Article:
Unpacking process improvement : in-depth studies of how lean and clinical pathways contribute to the timeliness of care

Detta är en avhandling från Stockholm : Karolinska Institutet, Dept of Learning, Informatics, Management and Ethics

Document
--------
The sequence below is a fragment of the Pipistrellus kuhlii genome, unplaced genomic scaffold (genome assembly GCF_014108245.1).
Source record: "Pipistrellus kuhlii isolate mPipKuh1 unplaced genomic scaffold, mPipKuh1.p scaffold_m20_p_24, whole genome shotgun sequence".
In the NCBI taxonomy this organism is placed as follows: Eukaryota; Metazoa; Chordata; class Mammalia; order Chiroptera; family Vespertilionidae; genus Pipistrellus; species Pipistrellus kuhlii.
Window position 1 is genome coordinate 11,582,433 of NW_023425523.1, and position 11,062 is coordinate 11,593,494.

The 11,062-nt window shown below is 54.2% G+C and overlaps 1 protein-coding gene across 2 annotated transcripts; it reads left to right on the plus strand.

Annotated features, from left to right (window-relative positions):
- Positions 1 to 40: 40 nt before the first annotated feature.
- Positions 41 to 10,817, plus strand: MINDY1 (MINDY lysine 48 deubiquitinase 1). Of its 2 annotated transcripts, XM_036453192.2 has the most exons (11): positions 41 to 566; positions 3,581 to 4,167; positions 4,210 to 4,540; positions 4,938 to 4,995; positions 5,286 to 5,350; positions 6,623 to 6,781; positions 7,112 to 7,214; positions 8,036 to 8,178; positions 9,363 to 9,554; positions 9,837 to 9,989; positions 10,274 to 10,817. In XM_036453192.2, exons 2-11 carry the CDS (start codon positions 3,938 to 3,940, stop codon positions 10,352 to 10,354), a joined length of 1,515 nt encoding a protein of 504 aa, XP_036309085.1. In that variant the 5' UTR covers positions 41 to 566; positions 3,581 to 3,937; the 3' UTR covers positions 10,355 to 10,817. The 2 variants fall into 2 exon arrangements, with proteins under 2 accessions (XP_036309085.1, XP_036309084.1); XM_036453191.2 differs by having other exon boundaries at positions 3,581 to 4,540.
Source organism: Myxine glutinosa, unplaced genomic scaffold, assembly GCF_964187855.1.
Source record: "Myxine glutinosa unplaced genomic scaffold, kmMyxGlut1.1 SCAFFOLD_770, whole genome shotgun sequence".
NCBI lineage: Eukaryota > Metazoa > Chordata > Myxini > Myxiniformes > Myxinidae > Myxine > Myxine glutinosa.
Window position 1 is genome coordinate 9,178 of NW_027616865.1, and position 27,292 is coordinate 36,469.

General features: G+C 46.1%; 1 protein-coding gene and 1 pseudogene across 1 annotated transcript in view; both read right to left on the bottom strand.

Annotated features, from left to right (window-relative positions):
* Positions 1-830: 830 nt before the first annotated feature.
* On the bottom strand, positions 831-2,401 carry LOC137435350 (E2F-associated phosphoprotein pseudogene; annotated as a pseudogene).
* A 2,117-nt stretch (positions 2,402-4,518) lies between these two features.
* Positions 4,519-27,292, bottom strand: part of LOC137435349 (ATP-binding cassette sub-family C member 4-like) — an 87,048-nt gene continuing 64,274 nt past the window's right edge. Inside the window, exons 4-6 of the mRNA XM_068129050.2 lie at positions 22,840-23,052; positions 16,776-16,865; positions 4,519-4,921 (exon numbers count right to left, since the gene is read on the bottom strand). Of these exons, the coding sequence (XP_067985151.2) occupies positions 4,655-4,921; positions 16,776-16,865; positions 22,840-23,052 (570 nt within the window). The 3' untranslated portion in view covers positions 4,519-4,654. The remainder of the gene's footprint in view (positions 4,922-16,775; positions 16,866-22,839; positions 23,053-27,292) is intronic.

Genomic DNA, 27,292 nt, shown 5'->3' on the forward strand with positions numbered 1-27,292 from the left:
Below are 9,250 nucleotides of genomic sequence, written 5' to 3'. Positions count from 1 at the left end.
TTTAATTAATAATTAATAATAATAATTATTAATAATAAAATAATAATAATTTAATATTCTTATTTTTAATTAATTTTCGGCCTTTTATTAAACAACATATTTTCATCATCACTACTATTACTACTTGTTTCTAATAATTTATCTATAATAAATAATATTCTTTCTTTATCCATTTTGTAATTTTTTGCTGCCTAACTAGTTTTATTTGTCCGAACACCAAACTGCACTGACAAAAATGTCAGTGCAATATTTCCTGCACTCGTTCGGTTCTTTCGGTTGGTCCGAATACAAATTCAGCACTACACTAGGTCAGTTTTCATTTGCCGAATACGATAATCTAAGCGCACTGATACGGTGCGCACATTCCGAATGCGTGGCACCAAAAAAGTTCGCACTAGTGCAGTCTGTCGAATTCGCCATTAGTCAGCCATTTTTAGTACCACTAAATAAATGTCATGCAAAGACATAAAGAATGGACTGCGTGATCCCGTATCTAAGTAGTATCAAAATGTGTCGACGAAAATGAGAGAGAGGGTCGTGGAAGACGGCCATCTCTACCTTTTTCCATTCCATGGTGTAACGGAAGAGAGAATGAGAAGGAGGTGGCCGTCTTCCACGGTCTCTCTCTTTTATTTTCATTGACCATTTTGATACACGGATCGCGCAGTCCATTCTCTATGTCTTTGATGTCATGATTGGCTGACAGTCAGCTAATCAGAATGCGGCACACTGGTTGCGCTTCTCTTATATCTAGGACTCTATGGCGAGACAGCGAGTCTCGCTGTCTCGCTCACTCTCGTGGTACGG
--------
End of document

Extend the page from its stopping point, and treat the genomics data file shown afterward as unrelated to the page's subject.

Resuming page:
Sammanfattning: Introduction: Lean thinking and Clinical Pathways are two process improvement strategies that have gained popularity in health care. They both have the potential to improve the timeliness of care, which is an important goal shared by decisions makers, practitioners, and patients alike. Accounts of both approaches report success in terms of improved process performance but seldom explain how and why they work. Aim: To clarify how contemporary process improvement efforts, in this case lean thinking and clinical pathways, work in practice and how they relate to performance, particularly the timeliness of care. Method: The main research strategies were organizational case studies and realistic evaluation, drawing on multiple data collection methods and sources. Study I is a realist review of empirical studies of lean applications in health care. Study II and IV investi-gate a lean-inspired intervention in seven emergency care services at the Karolinska University Hospital. Study III examines a clinical pathways intervention for hip-fracture care patients at the Danderyd Hospital. Findings: All articles reviewed in Study I reported positive results from lean interven-tions, explained by how they enabled staff to: understand processes, organize and de-sign for effectiveness and efficiency, improve error detection, and collaborate to solve problems. Studies II and IV found initial improvement in the timeliness of care across all seven emergency services studied. The most common changes involved matching capacity with demand through modifications in staffing, scheduling and competency levels. Differences were observed regarding the degree of improvement, performance levels, and the sustainability of results. These differences were related to how the ser-vices adapted the intervention to the degree of complexity of their care processes and their educational commitments. Learning from daily practice proved a challenge. Study III found that extending improvement efforts beyond the hip-fracture care process re-sulted in a net reduction in lead time to surgery for all acute surgical orthopaedic pa-tients. Two key improvement mechanisms were involved: more active and centralized planning of surgery and restructuring of how resources were allocated among patient groups. Discussion: Lean and clinical pathway improvement efforts make inconsistent and in-efficient practices in health care visible. Care providers can then use a number of plan-ning activities to address those problems. This can yield improvement in the timeliness of care delivery. While these changes are not unique to lean or clinical pathways, they are triggered by these two approaches. The ability to sustain and continually improve performance depends on adapting the process improvement efforts to the specific con-text of application and on routines that support learning from daily practice. Conclusion: Practitioners, managers, and researchers should become aware of the spe-cific characteristics of their particular health care delivery systems when they develop, implement, and evaluate process improvements. Practices that foster learning from daily work, including data-driven improvement, timely feedback loops, and the in-volvement of managers in problem identification and problem solving may support adaptation and continual improvement.

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